Two little-known useful npm commands
I am going to tell you about two npm commands. I think they are not very popular, however they may be helpful for solving some of your development environment problems when you get stuck.
These commands are:
- npm list (npm ls)
- npm config list (npm config ls)
1. npm list/ls
There are tons of packages on npm and lots of them usually use others as a dependency. Also, these packages with this dependency use other packages as a dependency, too.
This depth of dependency might have no end, and you sometimes need to find a specific package name which is being used in your project. “npm list” helps you for this reason. Let’s try it with one of my projects:
You can see the dependency tree in your project like this. For my project, it generated more than 900 lines as tree view, and I had to cut the screenshot to fit it here.
Sometimes, it may be difficult to find out a specific project name on the terminal window. You can export it to a file like that: “npm list > dependencyList.txt”
Some useful configurations for “npm list”
In some cases, you need to look up globally-installed/first level packages. This way you can find them out by using “--depth=0” configuration:
Also, if you need another level of depth, you can configure it like this: “ --depth=1, 2, 3, …”
“npm list” tree view output has a distinctive syntax, and it may sometimes be confusing. Actually, following the depth lines is really hard for me. If you feel like me, you can use “--json” configuration to create a json output:
2. npm config list/ls
If you work in a large company, or your company has a private npm packages registry, probably you sometimes use the public registry(registry.npmjs.org) and sometimes your company’s private registry.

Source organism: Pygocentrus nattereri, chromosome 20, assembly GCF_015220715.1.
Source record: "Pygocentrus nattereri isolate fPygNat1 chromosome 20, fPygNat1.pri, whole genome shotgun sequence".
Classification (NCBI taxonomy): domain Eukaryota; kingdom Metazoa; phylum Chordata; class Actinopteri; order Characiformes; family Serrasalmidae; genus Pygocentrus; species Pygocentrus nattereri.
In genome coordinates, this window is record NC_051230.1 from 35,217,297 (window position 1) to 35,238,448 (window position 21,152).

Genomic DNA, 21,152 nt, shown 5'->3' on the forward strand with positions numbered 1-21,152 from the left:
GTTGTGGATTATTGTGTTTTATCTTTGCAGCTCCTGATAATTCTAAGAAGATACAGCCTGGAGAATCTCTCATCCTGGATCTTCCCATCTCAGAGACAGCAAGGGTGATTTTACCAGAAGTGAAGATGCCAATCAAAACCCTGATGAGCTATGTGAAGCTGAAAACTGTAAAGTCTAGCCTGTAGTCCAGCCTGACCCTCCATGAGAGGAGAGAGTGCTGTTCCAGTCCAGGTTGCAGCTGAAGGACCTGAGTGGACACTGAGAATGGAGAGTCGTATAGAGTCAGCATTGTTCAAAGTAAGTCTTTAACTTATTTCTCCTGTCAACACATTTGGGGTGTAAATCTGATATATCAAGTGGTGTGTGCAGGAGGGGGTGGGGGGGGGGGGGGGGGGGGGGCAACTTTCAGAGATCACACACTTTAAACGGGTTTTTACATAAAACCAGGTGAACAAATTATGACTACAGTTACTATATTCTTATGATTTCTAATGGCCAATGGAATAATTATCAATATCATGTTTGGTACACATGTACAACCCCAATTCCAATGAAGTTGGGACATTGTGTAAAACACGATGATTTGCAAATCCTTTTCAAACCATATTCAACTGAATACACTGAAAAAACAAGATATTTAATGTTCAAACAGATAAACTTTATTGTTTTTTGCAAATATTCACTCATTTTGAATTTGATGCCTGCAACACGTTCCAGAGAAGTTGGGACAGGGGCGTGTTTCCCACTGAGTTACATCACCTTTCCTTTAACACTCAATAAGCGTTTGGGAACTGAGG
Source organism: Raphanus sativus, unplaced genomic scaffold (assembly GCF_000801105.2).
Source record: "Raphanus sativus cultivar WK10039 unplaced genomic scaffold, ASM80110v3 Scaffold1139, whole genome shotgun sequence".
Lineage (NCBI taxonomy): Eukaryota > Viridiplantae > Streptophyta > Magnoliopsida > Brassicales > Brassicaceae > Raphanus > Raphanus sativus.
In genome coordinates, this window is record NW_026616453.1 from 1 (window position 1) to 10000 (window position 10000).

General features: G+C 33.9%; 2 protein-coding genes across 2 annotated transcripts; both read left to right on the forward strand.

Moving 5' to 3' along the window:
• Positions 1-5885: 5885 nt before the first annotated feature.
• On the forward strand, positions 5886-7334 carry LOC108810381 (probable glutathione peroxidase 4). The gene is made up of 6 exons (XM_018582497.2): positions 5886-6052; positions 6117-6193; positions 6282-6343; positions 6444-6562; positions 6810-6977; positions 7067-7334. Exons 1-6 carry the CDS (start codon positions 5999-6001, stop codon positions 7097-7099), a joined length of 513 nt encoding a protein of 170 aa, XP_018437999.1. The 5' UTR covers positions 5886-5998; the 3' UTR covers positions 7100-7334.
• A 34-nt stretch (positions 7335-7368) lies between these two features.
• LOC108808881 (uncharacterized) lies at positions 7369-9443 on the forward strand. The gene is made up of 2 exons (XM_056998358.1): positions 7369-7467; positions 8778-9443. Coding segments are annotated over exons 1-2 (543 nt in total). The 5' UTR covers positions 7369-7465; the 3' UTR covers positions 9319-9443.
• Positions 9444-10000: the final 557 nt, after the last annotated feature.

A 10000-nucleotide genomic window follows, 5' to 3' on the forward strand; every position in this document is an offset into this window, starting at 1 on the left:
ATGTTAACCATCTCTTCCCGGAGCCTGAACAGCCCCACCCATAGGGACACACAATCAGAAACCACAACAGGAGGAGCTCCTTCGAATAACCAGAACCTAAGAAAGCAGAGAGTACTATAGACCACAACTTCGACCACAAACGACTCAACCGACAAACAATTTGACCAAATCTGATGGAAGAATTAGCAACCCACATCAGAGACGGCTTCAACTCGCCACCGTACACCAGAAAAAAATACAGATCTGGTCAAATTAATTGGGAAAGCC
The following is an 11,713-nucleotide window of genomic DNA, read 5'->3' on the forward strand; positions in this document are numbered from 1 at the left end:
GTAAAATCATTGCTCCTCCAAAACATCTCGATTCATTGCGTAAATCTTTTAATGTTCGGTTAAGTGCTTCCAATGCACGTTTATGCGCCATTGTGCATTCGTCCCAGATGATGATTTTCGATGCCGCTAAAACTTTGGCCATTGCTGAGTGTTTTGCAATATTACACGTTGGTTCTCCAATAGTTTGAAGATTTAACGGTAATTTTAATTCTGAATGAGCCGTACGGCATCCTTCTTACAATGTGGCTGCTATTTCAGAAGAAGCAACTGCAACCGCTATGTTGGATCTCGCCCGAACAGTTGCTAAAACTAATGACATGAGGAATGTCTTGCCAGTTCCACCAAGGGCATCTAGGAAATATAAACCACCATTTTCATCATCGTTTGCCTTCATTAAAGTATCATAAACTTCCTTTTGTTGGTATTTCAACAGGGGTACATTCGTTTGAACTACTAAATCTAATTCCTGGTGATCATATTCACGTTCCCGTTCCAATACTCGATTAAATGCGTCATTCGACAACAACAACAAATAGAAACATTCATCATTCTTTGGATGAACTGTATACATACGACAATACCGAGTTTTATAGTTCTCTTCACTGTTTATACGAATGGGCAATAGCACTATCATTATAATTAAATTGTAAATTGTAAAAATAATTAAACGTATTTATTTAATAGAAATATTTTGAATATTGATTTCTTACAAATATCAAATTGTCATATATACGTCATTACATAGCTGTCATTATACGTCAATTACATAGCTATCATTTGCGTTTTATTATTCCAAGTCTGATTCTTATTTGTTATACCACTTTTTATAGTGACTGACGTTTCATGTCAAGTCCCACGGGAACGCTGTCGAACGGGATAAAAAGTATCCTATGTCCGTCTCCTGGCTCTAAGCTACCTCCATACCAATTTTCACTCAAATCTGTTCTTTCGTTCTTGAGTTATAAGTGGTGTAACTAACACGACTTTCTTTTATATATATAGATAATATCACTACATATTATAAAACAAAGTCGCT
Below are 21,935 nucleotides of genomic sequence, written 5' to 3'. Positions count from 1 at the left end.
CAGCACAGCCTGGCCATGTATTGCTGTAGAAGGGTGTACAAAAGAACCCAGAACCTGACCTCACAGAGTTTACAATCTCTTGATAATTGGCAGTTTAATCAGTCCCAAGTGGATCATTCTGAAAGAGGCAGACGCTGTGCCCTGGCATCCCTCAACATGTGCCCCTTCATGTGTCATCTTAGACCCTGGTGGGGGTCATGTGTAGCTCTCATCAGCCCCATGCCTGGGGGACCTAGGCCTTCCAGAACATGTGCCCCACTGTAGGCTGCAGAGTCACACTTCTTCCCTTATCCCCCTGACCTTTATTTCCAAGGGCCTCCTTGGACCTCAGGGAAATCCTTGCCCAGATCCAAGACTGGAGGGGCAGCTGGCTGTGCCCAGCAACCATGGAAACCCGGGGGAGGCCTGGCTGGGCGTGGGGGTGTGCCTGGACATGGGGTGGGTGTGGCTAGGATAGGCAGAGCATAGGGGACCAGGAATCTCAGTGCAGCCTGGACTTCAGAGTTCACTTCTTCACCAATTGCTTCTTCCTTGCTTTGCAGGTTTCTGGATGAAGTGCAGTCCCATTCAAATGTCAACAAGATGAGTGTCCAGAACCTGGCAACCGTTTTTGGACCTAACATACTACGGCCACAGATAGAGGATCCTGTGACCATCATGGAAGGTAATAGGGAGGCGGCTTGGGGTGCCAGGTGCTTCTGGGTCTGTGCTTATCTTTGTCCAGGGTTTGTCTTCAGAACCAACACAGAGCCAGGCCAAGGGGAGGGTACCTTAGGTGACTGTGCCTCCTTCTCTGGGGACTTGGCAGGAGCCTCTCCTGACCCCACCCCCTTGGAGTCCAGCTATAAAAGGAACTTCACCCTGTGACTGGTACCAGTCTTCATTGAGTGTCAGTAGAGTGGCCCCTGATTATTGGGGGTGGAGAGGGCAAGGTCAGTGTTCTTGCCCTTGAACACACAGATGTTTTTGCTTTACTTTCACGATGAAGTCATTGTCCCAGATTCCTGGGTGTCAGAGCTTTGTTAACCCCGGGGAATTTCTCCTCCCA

npm uses “.npmrc” file to manage the registration. For instance, if you want to switch the registry to your company’s private registry server, you should write this registry server address in your “.npmrc” file like this:
It means npm will use this server as a registry address every time till you change it.
So far everything is ok, but somethings are now starting to get messy. “.npmrc” file is not singular. Although, usually it is located in the user folder(for windows) in your computer’s disk, it may also be in more than one location(for example; in your project folder). Further more, the location where you want to run the npm command(for instance; npm install) is crucial to decide which registry will be used by npm on this command.
For example; you have two .npmrc files, one of them are located in the user folder as “registry=http://first-registry-server/”, the other is located in the your project folder as “registry=http://second-registry-server/”, and you want to run “npm install” command. If you run it under your project location; npm will install the packages from the “second-registry-server”. In contrast, if you run it outside of the project location, npm will install the packages from the “first-registry-server”.
You might think it is manageable, but sometimes it may be confusing and hard to understand why npm does not find your packages, because you may think about other options to find the problem and you might miss the main point. For this reason, I recommend you use the “npm config list” command at these times. It will give you a dump about your npm configurations, and there you will be able to see the information about your registry as “metrics-registry” key:
Thanks so much for reading!